The next step was to empty the shed that would support the porch and its roof. This would have been a daunting task under any circumstances due to the fact that we’d not done a thorough cleaning since we moved here. Further, at the risk of appearing slovenly, I confess that we’d had a little rat problem this winter that had exacerbated the mess in the shed. Oh yes, Rats.

I used to love watching the cardinals, titmice and chickadees darting about the feeder hung on the lilac just outside the kitchen window. We had recycled our sturdy plastic kitty litter containers to hold the loose bird seed stored conveniently in the shed. I loved the job of filling the feeders in winter. Pulling on my LL Beans boots and tromping through the snow carrying the bucket of seed, I pictured myself kinswoman to the farmers of old, making their way out to the barn, tending to chores. We were not, however, aware of feeding an additional, less charming, wildlife species until we discovered holes the size of silver dollars gnawed through those seemingly invulnerable plastic bins. *Shudder* I’d had no idea how rapacious rats could be.

We had never seen the rats and we made every effort to convince ourselves that these were only mice. When entering the shed, however, we would approach with caution, knocking threateningly before setting foot inside. On several occasions, we sent in our feline guard on reconnaissance, but they were wary and unenthusiastic about this place that had once been a favorite play area. Later, the exterminator confided that cats do not like rats. Whole different ballgame from mice. Well, there you go. Good judgment.

One day, Dave went to the shed to fetch a tool, entering only after the required knocking ritual. Upon turning to leave, he came eyes to whisker with a rat quivering above the door lintel. Oh. My. God. With this, and the rats’ growing appetite for anything housed in the shed - coolers, life vests, rugs, bottles of motor oil (!?), we realized that co-existence was not a possibility. We needed professional help.

We established contact via the yellow pages and were given the common sense instruction to remove all primary food sources. You would think we would have thought of that for ourselves, but no. The bird seed moved inside the house and sadly, the feeders on the lilac were banished to the foot of the yard. This had the immediate effect of forcing our vermin friends into plain sight. We were treated to the unnerving spectacle of four adult rats - eight inches or so in length, not counting the tails - and seven babies, all vying and squirming for fallen bird seed at the foot of the lilac, right under the kitchen window. *Shudder* again.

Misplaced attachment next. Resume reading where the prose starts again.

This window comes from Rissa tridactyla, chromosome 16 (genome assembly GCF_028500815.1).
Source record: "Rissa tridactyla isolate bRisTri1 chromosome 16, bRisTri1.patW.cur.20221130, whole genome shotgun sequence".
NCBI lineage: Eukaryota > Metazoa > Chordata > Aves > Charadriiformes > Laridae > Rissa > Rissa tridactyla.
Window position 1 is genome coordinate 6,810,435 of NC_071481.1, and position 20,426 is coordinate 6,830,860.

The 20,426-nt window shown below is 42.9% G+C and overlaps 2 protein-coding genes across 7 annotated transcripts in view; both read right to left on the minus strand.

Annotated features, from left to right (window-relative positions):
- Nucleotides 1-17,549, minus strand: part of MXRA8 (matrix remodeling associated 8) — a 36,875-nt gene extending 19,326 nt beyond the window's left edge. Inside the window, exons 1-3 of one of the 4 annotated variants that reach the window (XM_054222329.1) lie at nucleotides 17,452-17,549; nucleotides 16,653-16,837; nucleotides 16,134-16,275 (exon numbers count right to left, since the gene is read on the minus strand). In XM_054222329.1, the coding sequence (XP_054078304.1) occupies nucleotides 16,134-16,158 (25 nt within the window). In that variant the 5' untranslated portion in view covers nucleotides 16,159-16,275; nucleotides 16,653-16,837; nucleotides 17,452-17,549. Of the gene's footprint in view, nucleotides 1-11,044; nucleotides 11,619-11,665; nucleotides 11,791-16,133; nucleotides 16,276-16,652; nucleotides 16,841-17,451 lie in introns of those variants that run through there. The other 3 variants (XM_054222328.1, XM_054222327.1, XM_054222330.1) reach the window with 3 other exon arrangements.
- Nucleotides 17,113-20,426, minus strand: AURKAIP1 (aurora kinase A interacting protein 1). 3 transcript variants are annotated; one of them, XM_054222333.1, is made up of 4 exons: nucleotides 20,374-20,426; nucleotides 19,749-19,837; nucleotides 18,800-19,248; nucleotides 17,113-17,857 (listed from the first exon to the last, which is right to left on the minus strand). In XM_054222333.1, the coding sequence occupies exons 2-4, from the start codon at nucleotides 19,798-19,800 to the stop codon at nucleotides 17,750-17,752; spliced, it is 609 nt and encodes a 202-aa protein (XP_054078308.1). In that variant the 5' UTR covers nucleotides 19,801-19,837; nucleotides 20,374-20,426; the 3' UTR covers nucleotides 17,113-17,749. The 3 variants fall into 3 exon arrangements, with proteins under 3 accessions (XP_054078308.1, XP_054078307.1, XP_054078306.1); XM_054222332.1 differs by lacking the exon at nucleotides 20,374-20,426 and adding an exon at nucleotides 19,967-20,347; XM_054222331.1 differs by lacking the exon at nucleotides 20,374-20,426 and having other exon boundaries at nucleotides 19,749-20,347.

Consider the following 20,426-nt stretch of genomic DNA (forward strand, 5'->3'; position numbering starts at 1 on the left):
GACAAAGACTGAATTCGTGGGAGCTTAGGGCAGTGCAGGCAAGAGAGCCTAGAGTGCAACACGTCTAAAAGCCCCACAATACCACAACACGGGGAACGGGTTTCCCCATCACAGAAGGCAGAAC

Our new guru, Brian the exterminator, had the wild-eyed glint of one who did battle with rats on a regular basis. Like some old man of the sea weaving tales of legendary fish, he told us stories of wily creatures with gimlet eyes who had mocked him, showing uncanny cunning in eluding him during past engagements. He stood at the kitchen window with us, watching the roiling tumble of sleek bodies and slithering whip-like tails of our rat family.

“Don’t you resent them?” he snapped accusingly. “Look at them! They’ve destroyed your belongings and befouled your shed! It stinks in there!”

It was true. We hung our heads in shame. We had let it go too far. Pushed around by a pack of bully rats.

Well, enough of that. Our uniformed emissary set out three formidable black bait traps, anchored them to the shed and tree with ropes of wire cord and padlocked them shut. No one but rats was going into these babies. Task accomplished, Brian handed over the keys and turned to go.

“Uh, wait. Are you going to come check them? Pick up the traps or something?” I said.

“Well, I will if you want me to; it’s really not necessary.”

Again I faltered sheepishly, “Will the rats die inside the traps?”

“No, usually not.”

“Well, do they head for water?”

Brian got a kick out of that. “That’s what other guys’ll tell you, because of course, that’s a comforting concept. But no, they’ll probably die under the house somewhere...”

He was right. Those rats had us coming and going. For months we tried to mask the stench with pans of absorbent charcoal and fragrant red candles of cinnamon scent set strategically around the kitchen and downstairs bathroom. Oh yes, those rats were calling the shots even from the grave.

Which brings me back to my original point; clearing the shed. Preparation for porch construction was the incentive required to attack the build-up of thirteen years. There was now the added impetus of removing hidden nests, gnawed baskets and spewing bags of soil rent by ratty teeth - a host of forgotten detritus now made repulsive by our former tenants.

I approached the task with surprising gusto, my willingness to dispose of items squirreled up through the years made far easier by the taint of rat occupancy. Expansive black garbage bags swelled like balloons to maximum capacity as they received unmatched gloves, unused foil pans, endless bottles wistfully saved for Dave’s homemade wine, and a bag of solidified concrete mix. Out! Out! Out!

Purging provides a gratifying sense of order. After cleaning a closet - or a shed, for example - I squire tolerant visitors in for a look, so great is my sense of satisfaction. Surely the aura of “everything is in its place in my shed, and all is right with the world” is palpable to all who go there.

It took three days, but the area so recently choked with years of debris, mingled with (dare I say it) rat droppings, was finally emptied. Let the porch construction begin!